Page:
The governments of the U.S., the U.K. and the European Union rode to the rescue of the airline industry over the weekend when they announced separate decisions to help carriers cope with increases in premiums covering war risks and terrorist exposures, thus averting a global grounding of most flights, that could have begun at midnight tonight.
The London insurance market, which insures a large proportion of the world’s commercial aviation, gave seven days notice of its intention to cancel coverage, but stated that replacement policies could be obtained – at drastically higher rates (See IJ Website Set. 20). The rest of the world’s aviation insurers announced similar plans.
The airline industry, already in shock from the repercussions following the terrorist attacks of September 11 in the U.S., in which four airliners were hijacked and three deliberately crashed into buildings, warned that it could not afford to reacquire coverage at the rates indicated. For example Air France calculated that the new rates would raise its insurance costs tenfold. Without coverage many airlines warned they would cancel all flights.
In addition to the primary risk posed by having no insurance, m
any commercial planes are leased, and a condition of those leases is an engagement to keep such coverage in force.
The industry faced wholesale threats of lease cancellations if it violated these clauses and flew without coverage.
Late Friday the federal government reached agreement with Congressional leaders for a $15 billion package to help the U.S. airline industry weather the crisis. $5 billion is expected to be made available to cover airlines immediate costs. Another $10 billion would be provided in the form of loan guarantees. In addition quick approval is expected of pending legislation to limit airline liability from the terrorist attacks to victims on board the planes, and to exclude liability for the ensuing damages on the ground.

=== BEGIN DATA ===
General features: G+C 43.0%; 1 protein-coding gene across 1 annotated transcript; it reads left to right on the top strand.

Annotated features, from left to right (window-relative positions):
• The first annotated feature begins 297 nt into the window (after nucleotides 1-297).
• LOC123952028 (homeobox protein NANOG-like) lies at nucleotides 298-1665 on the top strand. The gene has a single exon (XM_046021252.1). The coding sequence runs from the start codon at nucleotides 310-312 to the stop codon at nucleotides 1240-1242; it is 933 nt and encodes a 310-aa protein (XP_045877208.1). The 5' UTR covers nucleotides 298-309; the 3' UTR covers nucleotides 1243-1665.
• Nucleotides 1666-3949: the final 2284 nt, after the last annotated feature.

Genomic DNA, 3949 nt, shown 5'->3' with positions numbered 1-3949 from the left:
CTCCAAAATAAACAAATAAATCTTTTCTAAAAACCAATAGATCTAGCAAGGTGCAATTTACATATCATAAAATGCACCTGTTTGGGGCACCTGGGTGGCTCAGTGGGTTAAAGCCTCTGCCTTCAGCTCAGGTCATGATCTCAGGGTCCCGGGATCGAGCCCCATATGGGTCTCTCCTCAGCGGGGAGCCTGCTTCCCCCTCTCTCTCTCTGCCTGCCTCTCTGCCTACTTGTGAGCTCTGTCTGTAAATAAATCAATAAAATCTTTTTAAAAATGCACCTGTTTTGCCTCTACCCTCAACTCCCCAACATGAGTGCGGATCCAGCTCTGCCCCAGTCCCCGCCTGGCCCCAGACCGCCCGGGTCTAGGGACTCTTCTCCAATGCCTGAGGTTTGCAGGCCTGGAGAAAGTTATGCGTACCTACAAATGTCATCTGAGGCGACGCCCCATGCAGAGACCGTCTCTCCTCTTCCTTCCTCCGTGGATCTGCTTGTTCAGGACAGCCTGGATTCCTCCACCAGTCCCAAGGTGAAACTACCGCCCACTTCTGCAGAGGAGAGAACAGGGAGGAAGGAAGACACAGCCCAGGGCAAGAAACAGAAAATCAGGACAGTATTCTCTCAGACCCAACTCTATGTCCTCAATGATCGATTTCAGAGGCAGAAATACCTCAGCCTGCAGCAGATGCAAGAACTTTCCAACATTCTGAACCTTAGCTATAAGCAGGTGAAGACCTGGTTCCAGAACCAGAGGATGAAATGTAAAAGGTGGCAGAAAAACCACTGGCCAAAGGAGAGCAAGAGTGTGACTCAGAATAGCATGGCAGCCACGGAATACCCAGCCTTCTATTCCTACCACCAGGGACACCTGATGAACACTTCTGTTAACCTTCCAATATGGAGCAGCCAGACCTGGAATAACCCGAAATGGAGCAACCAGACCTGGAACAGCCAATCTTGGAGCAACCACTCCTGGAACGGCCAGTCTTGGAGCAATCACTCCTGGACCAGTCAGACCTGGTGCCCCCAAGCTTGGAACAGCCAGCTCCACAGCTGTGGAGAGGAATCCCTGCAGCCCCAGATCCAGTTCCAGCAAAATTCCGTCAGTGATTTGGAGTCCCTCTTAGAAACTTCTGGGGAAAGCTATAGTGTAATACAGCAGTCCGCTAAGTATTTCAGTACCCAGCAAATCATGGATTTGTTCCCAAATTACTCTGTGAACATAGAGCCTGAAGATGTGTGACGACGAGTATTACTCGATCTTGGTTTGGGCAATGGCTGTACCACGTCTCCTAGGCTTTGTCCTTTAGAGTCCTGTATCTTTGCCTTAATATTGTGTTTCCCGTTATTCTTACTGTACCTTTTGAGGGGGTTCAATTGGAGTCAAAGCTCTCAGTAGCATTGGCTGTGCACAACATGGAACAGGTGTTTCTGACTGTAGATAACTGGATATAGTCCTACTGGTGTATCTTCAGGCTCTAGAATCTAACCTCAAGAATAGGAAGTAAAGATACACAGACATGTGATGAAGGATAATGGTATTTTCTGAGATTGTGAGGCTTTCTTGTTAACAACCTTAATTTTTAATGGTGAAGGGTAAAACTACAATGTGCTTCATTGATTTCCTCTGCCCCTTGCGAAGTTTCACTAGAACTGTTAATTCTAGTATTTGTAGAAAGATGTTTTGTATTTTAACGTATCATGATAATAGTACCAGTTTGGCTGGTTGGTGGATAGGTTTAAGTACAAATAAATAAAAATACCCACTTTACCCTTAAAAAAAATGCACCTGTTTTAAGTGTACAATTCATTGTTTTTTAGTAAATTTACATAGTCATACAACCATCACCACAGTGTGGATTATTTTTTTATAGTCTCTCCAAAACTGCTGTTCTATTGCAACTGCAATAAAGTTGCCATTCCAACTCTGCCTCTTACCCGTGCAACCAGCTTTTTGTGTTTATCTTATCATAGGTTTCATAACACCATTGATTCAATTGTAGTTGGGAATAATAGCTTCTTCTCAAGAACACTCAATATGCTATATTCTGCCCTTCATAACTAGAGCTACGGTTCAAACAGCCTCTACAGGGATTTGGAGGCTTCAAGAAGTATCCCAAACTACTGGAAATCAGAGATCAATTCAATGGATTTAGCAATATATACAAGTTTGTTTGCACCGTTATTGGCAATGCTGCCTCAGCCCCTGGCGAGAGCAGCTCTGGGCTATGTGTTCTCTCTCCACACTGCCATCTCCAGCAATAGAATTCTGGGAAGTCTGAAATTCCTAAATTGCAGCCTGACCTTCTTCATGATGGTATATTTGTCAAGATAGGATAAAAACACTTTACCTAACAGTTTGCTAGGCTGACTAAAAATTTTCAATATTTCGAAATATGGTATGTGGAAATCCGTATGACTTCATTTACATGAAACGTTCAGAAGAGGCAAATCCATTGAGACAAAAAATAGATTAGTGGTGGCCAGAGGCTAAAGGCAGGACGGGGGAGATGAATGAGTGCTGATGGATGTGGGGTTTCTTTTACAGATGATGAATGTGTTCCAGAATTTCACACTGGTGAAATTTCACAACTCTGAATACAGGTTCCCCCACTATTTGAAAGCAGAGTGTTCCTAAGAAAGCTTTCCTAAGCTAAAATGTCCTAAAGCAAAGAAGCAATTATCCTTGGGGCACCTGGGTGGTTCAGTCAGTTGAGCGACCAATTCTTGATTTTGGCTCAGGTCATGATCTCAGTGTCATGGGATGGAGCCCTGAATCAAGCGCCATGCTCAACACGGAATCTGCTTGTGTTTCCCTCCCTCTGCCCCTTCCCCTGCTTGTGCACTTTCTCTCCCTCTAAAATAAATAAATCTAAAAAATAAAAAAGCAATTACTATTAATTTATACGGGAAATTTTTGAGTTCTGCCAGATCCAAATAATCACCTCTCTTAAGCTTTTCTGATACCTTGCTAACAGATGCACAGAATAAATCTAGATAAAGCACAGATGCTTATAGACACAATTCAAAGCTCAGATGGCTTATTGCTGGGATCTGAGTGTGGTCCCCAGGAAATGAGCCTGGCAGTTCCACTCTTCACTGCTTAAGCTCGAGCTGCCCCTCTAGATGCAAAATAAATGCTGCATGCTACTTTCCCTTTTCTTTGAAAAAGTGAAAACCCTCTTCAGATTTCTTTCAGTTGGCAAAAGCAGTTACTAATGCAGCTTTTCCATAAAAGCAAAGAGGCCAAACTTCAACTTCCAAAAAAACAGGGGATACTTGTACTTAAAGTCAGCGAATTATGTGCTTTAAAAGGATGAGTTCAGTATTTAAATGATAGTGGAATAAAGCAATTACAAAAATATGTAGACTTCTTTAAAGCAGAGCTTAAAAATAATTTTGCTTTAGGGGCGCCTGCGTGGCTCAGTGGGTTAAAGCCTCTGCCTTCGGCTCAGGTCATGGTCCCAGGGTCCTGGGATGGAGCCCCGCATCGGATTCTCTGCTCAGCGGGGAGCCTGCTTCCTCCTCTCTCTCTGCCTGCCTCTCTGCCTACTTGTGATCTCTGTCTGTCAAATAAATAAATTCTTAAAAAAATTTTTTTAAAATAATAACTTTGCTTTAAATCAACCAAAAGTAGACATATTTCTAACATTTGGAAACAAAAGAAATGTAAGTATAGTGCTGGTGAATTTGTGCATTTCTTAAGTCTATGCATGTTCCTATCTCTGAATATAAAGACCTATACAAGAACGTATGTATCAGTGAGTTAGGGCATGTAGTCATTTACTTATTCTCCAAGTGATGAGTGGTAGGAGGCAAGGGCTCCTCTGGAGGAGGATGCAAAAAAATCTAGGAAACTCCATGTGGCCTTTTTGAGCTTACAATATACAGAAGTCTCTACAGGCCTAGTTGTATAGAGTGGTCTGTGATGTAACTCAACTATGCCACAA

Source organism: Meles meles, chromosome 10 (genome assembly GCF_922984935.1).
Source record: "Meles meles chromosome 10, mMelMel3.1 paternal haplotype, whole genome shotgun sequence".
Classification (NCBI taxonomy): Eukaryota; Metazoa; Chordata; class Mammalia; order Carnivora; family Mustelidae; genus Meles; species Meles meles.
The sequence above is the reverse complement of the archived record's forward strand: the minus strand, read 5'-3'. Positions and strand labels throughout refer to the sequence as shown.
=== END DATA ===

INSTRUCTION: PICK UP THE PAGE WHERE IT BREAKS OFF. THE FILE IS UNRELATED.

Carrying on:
President Bush has also asked for amendments to provide government war risk insurance coverage to domestic airline flights, as well as international ones.
In Europe the U.K. adopted a series of measures on Saturday, guaranteeing that it would foot the bill for 30 days for the increased premiums relating to war and terrorism coverage. All 15 EU members subsequently agreed on a Europe-wide plan to offer government coverage “at a reasonable fee.” France and the Netherlands also extended offers to their respective State carriers, KLM and Air France, that they would subsidize increased premium costs ” for a limited period of time.”
The EU has ruled out making a wholesale subsidy available to the airline industry, as the U.S. has. Reuters News Agency quoted a joint declaration by EU Ministers stating that state aids to unprofitable companies should be excluded from any assistance, and that the measures they’ve taken were “the best way to solve the temporary problems of the airline sector.”|”u.s.-, eu, help, airlines, cover, war,, terrorist, risks
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